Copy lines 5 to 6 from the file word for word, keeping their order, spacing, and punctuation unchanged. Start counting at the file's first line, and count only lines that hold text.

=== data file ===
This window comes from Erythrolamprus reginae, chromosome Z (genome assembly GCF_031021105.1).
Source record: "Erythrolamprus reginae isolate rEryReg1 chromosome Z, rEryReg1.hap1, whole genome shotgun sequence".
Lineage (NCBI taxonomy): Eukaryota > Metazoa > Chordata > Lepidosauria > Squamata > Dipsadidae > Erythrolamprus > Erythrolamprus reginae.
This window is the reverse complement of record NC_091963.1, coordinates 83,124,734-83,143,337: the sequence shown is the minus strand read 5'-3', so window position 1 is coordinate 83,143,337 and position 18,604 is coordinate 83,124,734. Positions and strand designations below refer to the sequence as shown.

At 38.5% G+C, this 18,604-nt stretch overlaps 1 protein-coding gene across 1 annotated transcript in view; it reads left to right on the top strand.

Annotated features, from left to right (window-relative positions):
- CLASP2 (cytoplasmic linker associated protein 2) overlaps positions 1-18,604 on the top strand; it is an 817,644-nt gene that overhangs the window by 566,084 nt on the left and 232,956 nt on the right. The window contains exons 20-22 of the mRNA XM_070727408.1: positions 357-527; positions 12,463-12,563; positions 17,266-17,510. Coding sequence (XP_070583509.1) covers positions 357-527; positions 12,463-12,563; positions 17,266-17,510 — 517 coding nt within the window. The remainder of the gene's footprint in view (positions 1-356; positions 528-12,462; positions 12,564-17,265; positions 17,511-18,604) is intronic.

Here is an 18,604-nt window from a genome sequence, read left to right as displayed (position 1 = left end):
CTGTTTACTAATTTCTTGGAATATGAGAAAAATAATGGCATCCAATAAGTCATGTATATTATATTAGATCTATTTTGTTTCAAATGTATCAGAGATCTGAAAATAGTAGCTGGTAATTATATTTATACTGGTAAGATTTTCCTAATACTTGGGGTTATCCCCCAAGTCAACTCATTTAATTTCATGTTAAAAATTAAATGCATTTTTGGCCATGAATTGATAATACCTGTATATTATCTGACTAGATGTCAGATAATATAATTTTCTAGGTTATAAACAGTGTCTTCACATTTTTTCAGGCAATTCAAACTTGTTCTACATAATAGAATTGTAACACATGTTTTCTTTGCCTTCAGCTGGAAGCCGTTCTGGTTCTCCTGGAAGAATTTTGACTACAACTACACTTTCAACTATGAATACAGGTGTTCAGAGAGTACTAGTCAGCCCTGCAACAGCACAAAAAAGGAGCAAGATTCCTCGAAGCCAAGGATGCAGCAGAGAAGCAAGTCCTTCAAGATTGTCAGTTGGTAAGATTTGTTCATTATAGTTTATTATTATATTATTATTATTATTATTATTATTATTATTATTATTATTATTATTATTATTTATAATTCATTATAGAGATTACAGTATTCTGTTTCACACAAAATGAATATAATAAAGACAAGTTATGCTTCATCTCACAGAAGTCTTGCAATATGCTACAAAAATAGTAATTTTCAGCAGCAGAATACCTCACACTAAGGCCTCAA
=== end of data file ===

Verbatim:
At 38.5% G+C, this 18,604-nt stretch overlaps 1 protein-coding gene across 1 annotated transcript in view; it reads left to right on the top strand.

Annotated features, from left to right (window-relative positions):